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What’s Next for IoT Technology in Construction?

What’s Next for IoT Technology in Construction?

By: Angus Frost | Senior Consultant – IT Infrastructure

By now, most of us are familiar with the concept of IoT (Internet of Things). Our Apple watch will notify us when our washer/dryer has finished a load of laundry and Amazon’s Alexa will tell us that we need to order more dryer sheets (which Amazon will gladly send us!). Our security camera will alert us that our regular UPS driver just arrived (no doubt to drop off our Amazon order), and that they forgot to close our garage door they remotely opened. The common theme in most of these use cases has been the inclusion of Artificial Intelligence (AI) to analyze the data collected from our connected devices to generate meaningful information presented back to us. IoT has become AIoT. AIoT has existed in our personal lives for a while, however, what does this mean for construction?

In the construction world, those of us with large equipment are familiar with getting telemetry data from our connected equipment, providing us with information about run/idle time, fuel consumption, run temperatures, equipment health, GPS location, engine diagnostics, and fault codes, etc. Hand tools can now be calibrated, power adjusted, tracked, etc., all from our phones. Wearable devices let us see where people are on a job site, notify us if dangerous substances are nearby, tell us if a worker fell, and provide countless other health and safety notifications and information.

What else can AIoT provide in the construction space though? Let’s start at the beginning, pre-construction. For horizonal construction, where minimizing vibrations can be critical, using AIoT sensors to gather existing baseline vibration data (ultimately measuring against this during the construction phase) can help with initial planning to determine ways to minimize those vibrations during. For Energy projects, AIoT sensors placed on the potential sites for solar and wind farms can capture more accurate and localized weather data to help determine the optimal site layout. In vertical construction, information from sensors placed in existing buildings to monitor energy usage patterns, temperature trends or people movement can be incorporated into new designs to improve building layout.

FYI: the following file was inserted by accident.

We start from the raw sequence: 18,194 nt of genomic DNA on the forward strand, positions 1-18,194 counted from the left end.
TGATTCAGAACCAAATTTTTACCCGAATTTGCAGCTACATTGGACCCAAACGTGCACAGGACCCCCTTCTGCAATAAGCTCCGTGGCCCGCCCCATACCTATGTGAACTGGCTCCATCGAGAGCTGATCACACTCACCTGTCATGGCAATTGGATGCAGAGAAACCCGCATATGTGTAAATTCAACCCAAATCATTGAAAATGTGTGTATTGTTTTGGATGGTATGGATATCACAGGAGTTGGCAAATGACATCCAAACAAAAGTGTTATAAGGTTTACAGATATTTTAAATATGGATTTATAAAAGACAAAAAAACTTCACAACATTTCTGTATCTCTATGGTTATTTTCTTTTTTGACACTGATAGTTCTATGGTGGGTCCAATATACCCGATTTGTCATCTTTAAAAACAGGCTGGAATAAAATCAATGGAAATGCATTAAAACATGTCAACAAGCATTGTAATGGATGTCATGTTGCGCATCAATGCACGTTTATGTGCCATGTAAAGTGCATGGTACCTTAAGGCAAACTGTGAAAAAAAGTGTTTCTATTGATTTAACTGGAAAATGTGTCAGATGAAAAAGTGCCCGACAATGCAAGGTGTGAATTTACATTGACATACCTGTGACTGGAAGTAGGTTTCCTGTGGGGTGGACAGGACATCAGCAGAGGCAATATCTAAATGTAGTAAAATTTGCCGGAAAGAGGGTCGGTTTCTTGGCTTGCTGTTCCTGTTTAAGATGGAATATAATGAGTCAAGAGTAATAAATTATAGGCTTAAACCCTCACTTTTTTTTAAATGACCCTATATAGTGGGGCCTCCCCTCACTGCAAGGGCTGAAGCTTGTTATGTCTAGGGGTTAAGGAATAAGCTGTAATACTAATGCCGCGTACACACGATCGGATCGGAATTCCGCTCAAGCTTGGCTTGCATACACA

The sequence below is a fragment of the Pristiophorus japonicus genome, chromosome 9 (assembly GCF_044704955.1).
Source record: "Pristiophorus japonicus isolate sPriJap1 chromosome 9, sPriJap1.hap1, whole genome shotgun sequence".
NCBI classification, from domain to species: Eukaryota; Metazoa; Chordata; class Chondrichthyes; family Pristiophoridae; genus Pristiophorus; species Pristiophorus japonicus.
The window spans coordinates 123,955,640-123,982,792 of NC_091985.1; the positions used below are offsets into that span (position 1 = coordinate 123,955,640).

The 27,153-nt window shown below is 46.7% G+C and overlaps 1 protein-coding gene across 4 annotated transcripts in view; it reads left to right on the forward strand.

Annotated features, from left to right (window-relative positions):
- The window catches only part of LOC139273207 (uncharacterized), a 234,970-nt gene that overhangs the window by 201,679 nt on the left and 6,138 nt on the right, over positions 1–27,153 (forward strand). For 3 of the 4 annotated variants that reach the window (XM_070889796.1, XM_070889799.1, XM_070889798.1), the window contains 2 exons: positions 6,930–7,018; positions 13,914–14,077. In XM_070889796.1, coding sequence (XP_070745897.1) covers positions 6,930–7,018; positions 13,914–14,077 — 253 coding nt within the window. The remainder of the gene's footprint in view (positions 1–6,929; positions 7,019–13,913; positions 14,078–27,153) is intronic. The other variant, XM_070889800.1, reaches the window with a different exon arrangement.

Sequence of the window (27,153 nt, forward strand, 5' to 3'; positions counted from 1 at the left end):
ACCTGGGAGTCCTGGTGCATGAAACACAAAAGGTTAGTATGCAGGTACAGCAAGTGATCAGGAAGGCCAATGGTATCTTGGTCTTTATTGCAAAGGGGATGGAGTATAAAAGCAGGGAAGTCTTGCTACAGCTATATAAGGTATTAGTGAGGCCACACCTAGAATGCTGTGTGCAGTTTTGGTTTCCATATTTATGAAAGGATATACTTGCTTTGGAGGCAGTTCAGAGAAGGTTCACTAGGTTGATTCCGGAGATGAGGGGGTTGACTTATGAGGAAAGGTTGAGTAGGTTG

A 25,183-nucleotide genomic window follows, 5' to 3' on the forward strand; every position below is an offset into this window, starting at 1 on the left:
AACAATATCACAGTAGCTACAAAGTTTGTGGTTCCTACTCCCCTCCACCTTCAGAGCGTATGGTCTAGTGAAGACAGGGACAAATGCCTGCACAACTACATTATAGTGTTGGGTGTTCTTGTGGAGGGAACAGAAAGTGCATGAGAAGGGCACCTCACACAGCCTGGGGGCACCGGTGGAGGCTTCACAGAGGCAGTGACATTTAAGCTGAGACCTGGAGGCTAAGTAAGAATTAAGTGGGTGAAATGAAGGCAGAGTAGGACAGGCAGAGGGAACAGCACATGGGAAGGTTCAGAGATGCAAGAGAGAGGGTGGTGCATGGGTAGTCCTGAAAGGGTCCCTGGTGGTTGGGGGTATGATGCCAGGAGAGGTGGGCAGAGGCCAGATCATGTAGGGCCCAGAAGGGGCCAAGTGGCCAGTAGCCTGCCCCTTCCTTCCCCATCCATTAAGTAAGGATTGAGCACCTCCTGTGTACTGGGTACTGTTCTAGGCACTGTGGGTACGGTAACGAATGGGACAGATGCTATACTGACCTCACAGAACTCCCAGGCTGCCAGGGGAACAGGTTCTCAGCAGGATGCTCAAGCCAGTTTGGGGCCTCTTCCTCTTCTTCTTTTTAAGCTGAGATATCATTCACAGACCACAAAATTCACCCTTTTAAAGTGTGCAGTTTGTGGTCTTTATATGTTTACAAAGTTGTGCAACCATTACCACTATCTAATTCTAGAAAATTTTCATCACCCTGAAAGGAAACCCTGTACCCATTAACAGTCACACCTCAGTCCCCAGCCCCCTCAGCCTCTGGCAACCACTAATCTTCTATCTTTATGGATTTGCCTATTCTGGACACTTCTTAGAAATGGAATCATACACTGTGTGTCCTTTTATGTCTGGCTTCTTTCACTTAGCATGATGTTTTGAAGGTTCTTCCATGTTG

Once the project is up and running, AIoT devices get used in multiple ways. From radio frequency identification (RFID) tags and barcode reading, materials can be tracked as they arrive at the job site, all the way through to installation. As supplies get low, a notification can be sent to purchasing, triggering additional orders. Large equipment being used on the job site (such as cranes, dozers, etc.) can have IoT sensors that detect if a construction worker (or some other obstruction) is in the way and stop all movement to reduce the risk of injury or damage (similar to automated braking in modern cars). Additional sensors can be used to allow equipment to become more automated, providing robotic machine control. AIoT-connected devices can perform automated layout, printing the layout directly on concrete where applicable.

Speaking of concrete, curing sensors can be used to provide more accurate measurements of the concrete’s maturing, helping to optimize the construction schedule. Moisture, heat, humidity, and water leak sensors similarly help to provide valuable information about the condition of the site, take automated actions (such as shutting off water valves in the event of a leak), and ultimately help minimize project cost and risk. AIoT sensors on a job site can also feed a digital twin BIM model, helping to identify variances between what was planned and what is being built. Where issues arise, the updated model can then be used to run through multiple scenarios digitally to find a resolution before any changes are made in the physical space.

AIoT sensors are being used to track project waste, providing valuable information for future project planning on where excess waste comes from. Connected drones and other cameras used on our jobsites can provide automated progress tracking during construction (in addition to identification of potential safety issues). Once the project is complete, IoT devices can be used to help owners monitor and manage their buildings more effectively, with the intent of supporting ways to reduce operating costs.

Unlike our homes, where all the AIoT devices can talk to each other and exchange data, the AIoT space in construction is still fragmented. We can’t yet get consolidated information about our jobsite from all the sensors and devices we deploy unless we pull in all the data to our own data warehouse for analysis. However, the long-term benefits of deploying AIoT in construction should not be ignored, and the visibility and control we get from connected devices already can provide significant advances in project cost and risk reduction. This area continues to see investment and innovation with multiple new product entrants into the marketplace regularly. If you are not already exploring the capabilities of AIoT, it’s time to start.

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